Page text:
Brain activity could predict who is most likely to get PTSD
When it comes to post-traumatic stress disorder (PTSD), much of the clinical research focuses on improving the condition rather than predicting it. However, a new study carried out at Tufts University has just uncovered a brain marker that seems to show who is more likely to develop PTSD when exposed to trauma. It all has to do with how one region of the brain is activated by perceived threats.
One of the trickier aspects of understanding PTSD is figuring out why some people fall prey to the condition and others don't – even if they've experienced similar traumas. In pursuit of the answer, the Tufts researchers decided to focus on one aspect of the condition known as hypervigilance, or "always always feeling that you need to monitor your environment for potential threats," according to Cecilia Hinojosa, the study's first author.
In designing the study, Hinojosa and her team decided to focus on identical male twins, which helped control for biological variability. In the test group, they looked at twins in which one brother had experienced trauma and developed PTSD, while the other had not experienced trauma. In the control group, they looked at brothers in which one had experienced trauma and not developed PTSD, and the other had not experienced trauma at all.
The study participants were placed into functional MRI (fMRI) machines, which map brain activity as individuals are subjected to various stimuli. In this case, the twins were all shown images of a surprised face and a neutral face.
In the case of the individuals who had developed PTSD in response to trauma, the researchers found heightened activity in the brain's amygdala, a region that plays a role in our fear response – particularly our flight, fight, or freeze response.
The same regions were activated in the twins of the PTSD participants who had not experienced trauma. Conversely, the amygdala did not show heightened activity in the brains of the control group where no PTSD was present. This led the researchers to conclude that there is a definite link between activation in this brain region and the propensity to develop PTSD.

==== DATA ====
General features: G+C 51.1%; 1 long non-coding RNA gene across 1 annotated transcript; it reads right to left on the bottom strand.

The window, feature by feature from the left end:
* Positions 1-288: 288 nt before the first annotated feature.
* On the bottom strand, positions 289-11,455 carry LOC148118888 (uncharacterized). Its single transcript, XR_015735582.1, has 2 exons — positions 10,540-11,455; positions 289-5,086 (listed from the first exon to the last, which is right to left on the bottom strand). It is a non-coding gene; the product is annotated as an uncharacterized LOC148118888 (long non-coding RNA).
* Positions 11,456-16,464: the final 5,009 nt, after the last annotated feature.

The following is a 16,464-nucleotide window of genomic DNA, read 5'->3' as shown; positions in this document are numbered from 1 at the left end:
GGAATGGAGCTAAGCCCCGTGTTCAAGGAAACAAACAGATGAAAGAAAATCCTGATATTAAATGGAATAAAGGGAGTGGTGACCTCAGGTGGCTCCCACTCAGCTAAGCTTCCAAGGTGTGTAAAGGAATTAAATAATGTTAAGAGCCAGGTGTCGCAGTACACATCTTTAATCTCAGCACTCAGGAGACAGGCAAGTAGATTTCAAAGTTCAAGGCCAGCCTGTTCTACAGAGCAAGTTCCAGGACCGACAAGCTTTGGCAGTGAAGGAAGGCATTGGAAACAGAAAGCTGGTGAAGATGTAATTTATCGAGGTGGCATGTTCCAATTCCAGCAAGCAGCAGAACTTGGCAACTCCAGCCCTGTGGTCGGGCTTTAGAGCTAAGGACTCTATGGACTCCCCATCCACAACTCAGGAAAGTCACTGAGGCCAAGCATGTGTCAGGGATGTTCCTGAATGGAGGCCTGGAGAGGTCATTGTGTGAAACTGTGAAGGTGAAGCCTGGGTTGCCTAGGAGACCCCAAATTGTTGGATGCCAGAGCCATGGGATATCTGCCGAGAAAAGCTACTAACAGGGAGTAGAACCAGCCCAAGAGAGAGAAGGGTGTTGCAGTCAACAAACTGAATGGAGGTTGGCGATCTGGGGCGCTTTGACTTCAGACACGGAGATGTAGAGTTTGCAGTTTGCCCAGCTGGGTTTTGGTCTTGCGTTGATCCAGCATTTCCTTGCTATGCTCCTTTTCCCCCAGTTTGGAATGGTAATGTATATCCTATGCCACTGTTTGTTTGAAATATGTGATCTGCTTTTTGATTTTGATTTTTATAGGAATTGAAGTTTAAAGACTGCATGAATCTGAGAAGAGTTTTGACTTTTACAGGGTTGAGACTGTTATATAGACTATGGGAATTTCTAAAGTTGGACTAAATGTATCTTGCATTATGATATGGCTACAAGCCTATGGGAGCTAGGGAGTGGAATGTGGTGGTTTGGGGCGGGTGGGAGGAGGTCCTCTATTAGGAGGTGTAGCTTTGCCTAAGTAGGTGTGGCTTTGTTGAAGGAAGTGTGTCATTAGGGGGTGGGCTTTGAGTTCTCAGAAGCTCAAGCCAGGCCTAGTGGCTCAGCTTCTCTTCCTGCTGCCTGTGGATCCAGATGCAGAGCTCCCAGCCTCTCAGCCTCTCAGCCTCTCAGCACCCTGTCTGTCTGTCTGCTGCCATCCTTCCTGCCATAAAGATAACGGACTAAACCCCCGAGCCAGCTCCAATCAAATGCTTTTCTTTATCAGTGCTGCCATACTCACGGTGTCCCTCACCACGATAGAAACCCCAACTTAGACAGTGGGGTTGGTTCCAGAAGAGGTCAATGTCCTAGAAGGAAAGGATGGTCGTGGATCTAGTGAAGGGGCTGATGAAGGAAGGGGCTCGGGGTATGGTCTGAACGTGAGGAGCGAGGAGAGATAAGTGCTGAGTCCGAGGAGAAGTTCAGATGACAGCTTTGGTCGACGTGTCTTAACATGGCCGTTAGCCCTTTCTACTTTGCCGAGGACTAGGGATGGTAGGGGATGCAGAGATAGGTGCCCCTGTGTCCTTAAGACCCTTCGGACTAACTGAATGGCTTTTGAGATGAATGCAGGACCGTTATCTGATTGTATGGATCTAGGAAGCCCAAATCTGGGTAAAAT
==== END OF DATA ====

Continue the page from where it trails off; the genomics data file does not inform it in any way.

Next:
In addition to seeing the activity in the amygdala in the test group, the researchers also found that there was reduced activity in a region of the brain known as the medial frontal gyrus, which helps tone down the amygdala's response when presented with situations that are actually not threatening. They only saw this activity in the brothers with PTSD – not their twins – which led them to posit that this particular brain pattern was a result, and not a cause, of the condition.
The researchers hope that the finding could help either steer those prone to PTSD away from roles that might trigger the condition or "we could potentially provide them with treatments as soon as they experience that trauma to hopefully prevent the development of PTSD symptoms," Hinojosa says. That goal is similar to that of researchers at Indiana University School of Medicine, who reported in 2019 that a blood test could potentially identify those most likely to develop PTSD.
Hinjosa and her team say that a next step to their work would be to increase the sample size and introduce women into the test group.
The research has been published in the Journal of Psychiatric Research.
Source: Tufts University
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